Dividing Iris's

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  #1  
Old 09-26-00, 10:09 AM
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Hi I have some bearded iris's that didn't bloom very well this year. This was their second year and was beautiful the first year. Do they need divided and how to I do it? When should I do it? Thanks for any and all help!
 
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  #2  
Old 09-26-00, 11:29 AM
Ladybug
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Bearded iris - gorgeous. Let's see what we can do. Bearded iris can usually be left in place 3-5 years before needing dividing. I will deal with cultural problems you need to check on first for why they did not bloom well the second year. Compare the below directions for planting/transplanting with your plants current situation.

1. Test for acidity, adding lime if needed to bring the pH close to 7.0.

2. Must have good drainage. They will not tolerate wet soil.

3. At least half day sun, preferably full day.

4. Soil prep: Dig a hole about 18" wide and 12" deep. Amend soil with compost and bone meal.

5. In 3 - 5 years the centers of the plant will have lost vigor. Get new plants from the perimeter. Dig entire clump, shake off soil, cut foliage back by about 1/2 its length to accomodate root loss. Do not cut back more than that as this is what feeds the roots.

6. The best divisions are Y-shaped fans known as double fans. These are two small rhizome knobs with leaves growing from a larger one. Single fans will also develop into good plants but will just take a little longer. Use a sharp knife to sever the larger rhizome section at the joint.

Examine each plant for disease and borers. Cut away any found. If this is a problem in your area you can dip the roots in a 1 part chlorine bleach to 10 parts water solution when dividing them. You can also plant so the top of the rhizome is visible to prevent rot and maggots. Remove any diseased foliage throughout the growing season.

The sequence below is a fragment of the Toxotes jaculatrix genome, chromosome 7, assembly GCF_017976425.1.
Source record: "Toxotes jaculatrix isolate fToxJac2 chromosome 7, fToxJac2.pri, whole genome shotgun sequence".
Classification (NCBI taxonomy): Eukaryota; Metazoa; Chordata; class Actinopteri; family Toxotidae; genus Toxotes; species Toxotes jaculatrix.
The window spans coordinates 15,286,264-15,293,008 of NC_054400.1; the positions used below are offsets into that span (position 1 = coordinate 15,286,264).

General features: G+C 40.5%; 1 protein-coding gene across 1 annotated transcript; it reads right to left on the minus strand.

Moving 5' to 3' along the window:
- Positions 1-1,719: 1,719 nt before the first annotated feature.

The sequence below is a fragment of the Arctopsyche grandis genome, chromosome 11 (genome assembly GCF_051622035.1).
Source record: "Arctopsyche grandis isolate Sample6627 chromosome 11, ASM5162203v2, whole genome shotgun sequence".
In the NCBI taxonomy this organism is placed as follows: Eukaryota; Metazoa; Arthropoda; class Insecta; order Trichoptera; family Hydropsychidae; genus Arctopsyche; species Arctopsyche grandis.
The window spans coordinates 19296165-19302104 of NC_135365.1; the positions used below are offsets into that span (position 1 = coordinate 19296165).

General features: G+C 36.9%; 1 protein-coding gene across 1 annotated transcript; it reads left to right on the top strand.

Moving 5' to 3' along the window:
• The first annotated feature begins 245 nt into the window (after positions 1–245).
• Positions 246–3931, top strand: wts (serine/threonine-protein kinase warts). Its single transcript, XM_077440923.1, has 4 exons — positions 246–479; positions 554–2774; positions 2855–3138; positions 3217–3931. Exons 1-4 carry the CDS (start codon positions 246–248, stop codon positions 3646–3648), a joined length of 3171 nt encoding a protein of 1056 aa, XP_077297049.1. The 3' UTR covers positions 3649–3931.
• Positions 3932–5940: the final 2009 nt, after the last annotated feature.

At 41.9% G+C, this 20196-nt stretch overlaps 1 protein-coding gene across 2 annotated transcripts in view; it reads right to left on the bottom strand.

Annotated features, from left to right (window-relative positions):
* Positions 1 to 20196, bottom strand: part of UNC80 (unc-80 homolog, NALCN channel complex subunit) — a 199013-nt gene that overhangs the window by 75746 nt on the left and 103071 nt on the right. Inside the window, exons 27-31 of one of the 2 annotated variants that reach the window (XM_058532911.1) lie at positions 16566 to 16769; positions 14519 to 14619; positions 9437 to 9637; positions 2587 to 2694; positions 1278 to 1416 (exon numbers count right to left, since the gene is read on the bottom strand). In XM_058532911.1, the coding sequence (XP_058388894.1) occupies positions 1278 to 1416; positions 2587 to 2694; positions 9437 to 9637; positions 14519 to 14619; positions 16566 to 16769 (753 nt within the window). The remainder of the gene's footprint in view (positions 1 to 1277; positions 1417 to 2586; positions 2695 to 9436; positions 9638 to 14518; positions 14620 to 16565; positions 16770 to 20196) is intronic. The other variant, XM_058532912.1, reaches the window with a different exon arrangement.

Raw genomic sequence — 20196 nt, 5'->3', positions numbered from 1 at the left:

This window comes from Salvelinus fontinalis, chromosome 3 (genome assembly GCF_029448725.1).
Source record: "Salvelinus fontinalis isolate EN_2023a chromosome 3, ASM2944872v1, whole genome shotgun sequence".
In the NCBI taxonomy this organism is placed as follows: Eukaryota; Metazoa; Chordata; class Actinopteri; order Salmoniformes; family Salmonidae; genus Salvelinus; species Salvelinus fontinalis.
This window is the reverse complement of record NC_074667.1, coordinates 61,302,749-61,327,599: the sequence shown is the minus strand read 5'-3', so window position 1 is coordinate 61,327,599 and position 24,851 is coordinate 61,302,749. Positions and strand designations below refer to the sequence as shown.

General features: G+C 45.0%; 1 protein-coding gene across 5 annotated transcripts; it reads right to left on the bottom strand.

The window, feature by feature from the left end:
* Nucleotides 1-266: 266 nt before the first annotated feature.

&. Plant 6" to 8" apart (if planting a row) or set three together in a triangle. No closer together in the center than 2" with the leaf end pointed outward. Spread out the feeder roots so they aren't crushed . The feeder roots should hang down. Cover with no more than 1" to 2" of soil. As they become established rain and irrigation will wash some of this soil away and the rhizomes will seek their own depth.

Ph neutral, good drainage, sun, compost, and bone meal describes their needs.

Maintenance:

1. Dividing is done around June because the plants rest then after bloom and are less stressed by being dug and cut. Late blooming iris can be done in July. Just follow the above.

2. Remove all spent blossoms. Cut bloom stalk down by half when bloom is over.

3. When leaves begin to die and droop, usually during July remove them. If allowed to stay they will cut off sun from the rhizomes. Do not cut off until obviously wilted. Do NOT cut down all leaves after bloom. The plants rhizomes get their nourishment from the leaves.

4. Do not allow other plants to crowd. Bearded iris need all the sun they can get.

5. In early spring (around March) give the bed a surface dressing of equal parts lime (if acid soil) and bone meal. Rain and irrigation will work it down into the soil.